TN Guidelines Updated in Response to OCR Complaint

Painting of Lady Justice

Tennessee has issued revised guidance prohibiting healthcare providers from discriminating against people with disabilities even when public health emergencies such as the COVID-19 pandemic necessitate rationing of scarce resources. In response to a complaint filed by disability rights advocates (View complaint), the Tennessee Department of Health and COVID-19 Unified Command have revised the “Guidance for the Ethical Allocation of Scarce Resources During a Community-Wide Public Health Emergency as Declared by the Governor of Tennessee.” The revised document replaces the prior version released in July 2016.
The revised guidance has effectively put Tennessee health providers on notice: Tennesseans with disabilities must be treated equally in healthcare decisions including those made during the COVID-19 pandemic or other public health emergencies. The protections of the Americans with Disabilities (ADA) and similar laws are not curtailed during emergencies. 

“We appreciate Tennessee’s prompt response to our complaint and willingness to meet the needs of people with disabilities by addressing issues beyond those we initially raised,” said Brian Keller, Public Policy Attorney at Disability Rights Tennessee.

Key revisions to the guidelines include:
Removal of categorical exclusions based on disability in favor of individual assessments.  An individual can no longer be excluded from treatment based solely on a diagnosed disability. 
Narrowing the scope of survivability assessments from one year to imminent survival.
Requiring reasonable modifications when necessary due to disability. This includes modifications to survivability assessment tools. For example, a person’s speech disability may negatively impact these assessments even though she does not have a lower likelihood of imminent survival. 
In addition to these key changes, the revised guidelines incorporate civil rights requirements issued by the Office of Civil Rights for the Department of Health and Human Services and encourage hospitals and long-term care facilities to modify visitor policies on a case-by-case basis when they can do so safely. 
Martie Lafferty, Director of the Accessibility Project at the Civil Rights Education and Enforcement Center expressed appreciation for the timing of Tennessee’s revisions saying, “In this moment of public health uncertainty, as we anticipate with dread a second wave of COVID-19 infections, it is gratifying that Tennessee has taken this important step to ensure equal access to healthcare under all circumstances. Tennesseans with disabilities no longer need to fear they will be treated as second class citizens when seeking medical treatment during a public health emergency.”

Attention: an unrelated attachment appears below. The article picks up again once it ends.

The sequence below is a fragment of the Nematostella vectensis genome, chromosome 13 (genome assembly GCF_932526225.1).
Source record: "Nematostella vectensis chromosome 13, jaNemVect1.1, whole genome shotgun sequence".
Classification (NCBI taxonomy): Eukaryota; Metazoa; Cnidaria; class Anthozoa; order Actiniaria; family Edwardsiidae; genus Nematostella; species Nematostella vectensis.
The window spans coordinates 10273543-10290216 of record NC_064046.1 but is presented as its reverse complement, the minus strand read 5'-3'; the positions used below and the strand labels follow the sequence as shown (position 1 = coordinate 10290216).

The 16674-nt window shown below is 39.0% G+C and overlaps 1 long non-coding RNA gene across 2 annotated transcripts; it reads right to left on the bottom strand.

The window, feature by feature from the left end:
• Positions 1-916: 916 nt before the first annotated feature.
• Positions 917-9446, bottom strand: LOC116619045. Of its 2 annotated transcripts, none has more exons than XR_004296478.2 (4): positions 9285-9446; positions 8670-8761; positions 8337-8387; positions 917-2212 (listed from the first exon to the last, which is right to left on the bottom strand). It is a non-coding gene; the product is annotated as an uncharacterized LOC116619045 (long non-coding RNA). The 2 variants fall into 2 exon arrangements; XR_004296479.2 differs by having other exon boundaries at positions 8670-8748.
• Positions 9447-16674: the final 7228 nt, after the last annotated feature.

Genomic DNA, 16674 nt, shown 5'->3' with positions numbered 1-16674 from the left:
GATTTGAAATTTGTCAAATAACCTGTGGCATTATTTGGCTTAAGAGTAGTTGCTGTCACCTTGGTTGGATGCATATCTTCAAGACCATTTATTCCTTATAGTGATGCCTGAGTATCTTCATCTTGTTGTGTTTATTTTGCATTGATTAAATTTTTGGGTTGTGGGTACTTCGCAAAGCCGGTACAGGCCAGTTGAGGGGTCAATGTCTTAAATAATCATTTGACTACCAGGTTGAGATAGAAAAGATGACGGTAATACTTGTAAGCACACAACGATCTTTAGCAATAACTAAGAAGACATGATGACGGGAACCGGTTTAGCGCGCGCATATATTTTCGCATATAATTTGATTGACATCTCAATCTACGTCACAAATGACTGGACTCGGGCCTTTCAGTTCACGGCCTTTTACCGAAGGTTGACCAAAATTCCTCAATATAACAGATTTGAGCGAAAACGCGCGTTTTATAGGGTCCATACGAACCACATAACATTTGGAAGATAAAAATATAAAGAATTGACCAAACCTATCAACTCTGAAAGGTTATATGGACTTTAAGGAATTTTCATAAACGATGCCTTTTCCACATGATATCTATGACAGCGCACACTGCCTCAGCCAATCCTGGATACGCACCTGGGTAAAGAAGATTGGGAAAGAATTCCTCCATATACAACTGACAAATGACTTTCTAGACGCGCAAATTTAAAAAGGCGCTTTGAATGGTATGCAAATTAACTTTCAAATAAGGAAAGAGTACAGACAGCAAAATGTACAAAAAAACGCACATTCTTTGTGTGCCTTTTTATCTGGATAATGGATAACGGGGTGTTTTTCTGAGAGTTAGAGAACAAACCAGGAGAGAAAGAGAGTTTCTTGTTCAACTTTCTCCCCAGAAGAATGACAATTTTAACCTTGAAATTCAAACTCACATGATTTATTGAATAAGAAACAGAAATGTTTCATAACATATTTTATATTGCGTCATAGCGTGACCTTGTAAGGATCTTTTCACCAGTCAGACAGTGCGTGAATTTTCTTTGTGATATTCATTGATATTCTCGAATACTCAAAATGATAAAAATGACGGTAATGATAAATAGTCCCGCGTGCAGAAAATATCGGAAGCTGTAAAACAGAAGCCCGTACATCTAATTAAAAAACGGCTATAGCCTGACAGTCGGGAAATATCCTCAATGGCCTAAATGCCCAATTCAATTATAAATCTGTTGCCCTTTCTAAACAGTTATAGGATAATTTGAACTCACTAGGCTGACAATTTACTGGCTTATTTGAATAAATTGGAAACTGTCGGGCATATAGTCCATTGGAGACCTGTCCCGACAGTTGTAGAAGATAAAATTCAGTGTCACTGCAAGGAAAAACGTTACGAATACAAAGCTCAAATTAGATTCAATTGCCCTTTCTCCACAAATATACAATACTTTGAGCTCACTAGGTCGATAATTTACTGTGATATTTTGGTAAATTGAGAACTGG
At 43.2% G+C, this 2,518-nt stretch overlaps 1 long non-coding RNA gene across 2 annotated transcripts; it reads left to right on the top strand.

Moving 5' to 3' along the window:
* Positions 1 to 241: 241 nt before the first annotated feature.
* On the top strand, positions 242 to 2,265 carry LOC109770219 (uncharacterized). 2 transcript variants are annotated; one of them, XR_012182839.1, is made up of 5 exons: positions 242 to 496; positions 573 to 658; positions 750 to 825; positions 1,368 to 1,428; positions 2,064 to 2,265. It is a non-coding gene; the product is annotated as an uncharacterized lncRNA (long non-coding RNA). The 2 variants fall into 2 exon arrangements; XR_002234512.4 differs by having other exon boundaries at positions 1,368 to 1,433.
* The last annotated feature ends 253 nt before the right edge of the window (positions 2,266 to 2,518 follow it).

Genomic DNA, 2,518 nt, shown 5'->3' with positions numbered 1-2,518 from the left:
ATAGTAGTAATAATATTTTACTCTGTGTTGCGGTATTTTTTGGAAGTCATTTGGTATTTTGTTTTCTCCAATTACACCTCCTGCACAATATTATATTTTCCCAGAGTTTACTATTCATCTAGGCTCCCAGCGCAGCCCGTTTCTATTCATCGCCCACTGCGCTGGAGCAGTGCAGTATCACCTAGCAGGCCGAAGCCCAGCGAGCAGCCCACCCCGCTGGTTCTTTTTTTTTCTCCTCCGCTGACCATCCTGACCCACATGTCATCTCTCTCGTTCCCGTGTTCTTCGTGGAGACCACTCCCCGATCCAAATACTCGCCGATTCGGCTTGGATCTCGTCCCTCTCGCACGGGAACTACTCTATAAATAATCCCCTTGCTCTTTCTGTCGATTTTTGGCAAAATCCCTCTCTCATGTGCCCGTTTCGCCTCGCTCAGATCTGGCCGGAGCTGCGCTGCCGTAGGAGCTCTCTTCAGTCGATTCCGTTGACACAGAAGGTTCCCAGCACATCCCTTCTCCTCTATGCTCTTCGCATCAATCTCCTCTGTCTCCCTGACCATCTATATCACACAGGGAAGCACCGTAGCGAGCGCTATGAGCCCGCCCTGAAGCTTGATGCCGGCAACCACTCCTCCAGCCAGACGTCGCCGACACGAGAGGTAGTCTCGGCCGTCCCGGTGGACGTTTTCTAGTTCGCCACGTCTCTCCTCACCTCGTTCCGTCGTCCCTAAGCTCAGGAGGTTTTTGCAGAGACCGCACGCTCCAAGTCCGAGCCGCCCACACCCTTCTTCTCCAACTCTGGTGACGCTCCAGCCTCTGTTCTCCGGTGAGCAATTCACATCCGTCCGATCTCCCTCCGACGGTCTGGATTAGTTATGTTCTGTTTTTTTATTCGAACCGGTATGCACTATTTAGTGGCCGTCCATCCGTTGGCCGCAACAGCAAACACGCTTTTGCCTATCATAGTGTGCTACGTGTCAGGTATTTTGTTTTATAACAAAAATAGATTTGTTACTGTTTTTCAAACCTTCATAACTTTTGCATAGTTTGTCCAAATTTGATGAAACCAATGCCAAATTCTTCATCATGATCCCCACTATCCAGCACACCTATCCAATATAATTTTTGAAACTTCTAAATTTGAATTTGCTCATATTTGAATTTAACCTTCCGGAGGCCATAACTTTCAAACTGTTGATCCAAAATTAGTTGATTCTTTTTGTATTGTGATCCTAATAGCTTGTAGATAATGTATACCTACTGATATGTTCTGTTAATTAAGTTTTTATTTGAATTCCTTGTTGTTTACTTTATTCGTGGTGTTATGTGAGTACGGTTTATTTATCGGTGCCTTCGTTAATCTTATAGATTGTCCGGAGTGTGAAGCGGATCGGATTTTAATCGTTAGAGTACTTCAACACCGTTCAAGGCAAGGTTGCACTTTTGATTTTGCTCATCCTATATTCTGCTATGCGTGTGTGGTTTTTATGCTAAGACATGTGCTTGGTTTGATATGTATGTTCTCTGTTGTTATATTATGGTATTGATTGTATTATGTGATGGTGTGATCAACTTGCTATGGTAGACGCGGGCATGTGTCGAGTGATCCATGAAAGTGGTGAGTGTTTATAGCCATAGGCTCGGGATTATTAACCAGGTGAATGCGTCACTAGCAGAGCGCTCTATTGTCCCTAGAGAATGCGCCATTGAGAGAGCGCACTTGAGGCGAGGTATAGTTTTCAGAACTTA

Carol Westlake, Executive Director of the Tennessee Disability Coalition added, “We’re incredibly grateful to the State for its quick and decisive action. While this important and updated guidance lays out a comprehensive roadmap for healthcare administrators, it’s equally important for Tennesseans to understand their individual rights under state and federal laws. Because it takes time for top-down guidance to make it to frontline providers, it is critical for people with disabilities to know their rights and advocate for them.”

If you or a family member have a disability and are being negatively impacted by healthcare rationing or visitor policies at a Tennessee health care facility, please contact Disability Rights Tennessee at 1.800.342.1660 or by email at

Tennessee organizations which took the lead on filing the complaint that prompted Tennessee to issue these revised guidelines are the Civil Rights Education and Enforcement Center, Disability Rights Tennessee, The Arc Tennessee, and the Tennessee Disability Coalition. In addition, multiple additional Tennessee and national organizations joined as complainants and/or counsel. Several individuals with disabilities joined as complainants. A full list of complainants and counsel follows. 

Organizational Complainants (counsel indicated by *):

Disability Rights Tennessee
Lisa Primm
Sherry Wilds*
Brian Keller*

Civil Rights Education and Enforcement Center
Martie Lafferty*

Tennessee Disability Coalition
Carol Westlake
Donna DeStefano

The Arc TN
Loria Hubbard

The Arc of the United States
Shira Wakschlag*

Disability Rights Education and Defense Fund
Claudia Center*
Silvia Yee*

Autistic Self Advocacy Network
Sam Crane*

The Bazelon Center for Mental Health Law
Jennifer Mathis*

Center for Public Representation
Cathy Costanzo*
Alison Barkoff*

Samuel Bagenstos*

Epilepsy Foundation of Middle & West Tennessee
Eliza Herzen

National Kidney Foundation
Michelle Dicken, East and Middle TN
Mable Barringer, West TN

National Multiple Sclerosis Society
Abby Emanuelson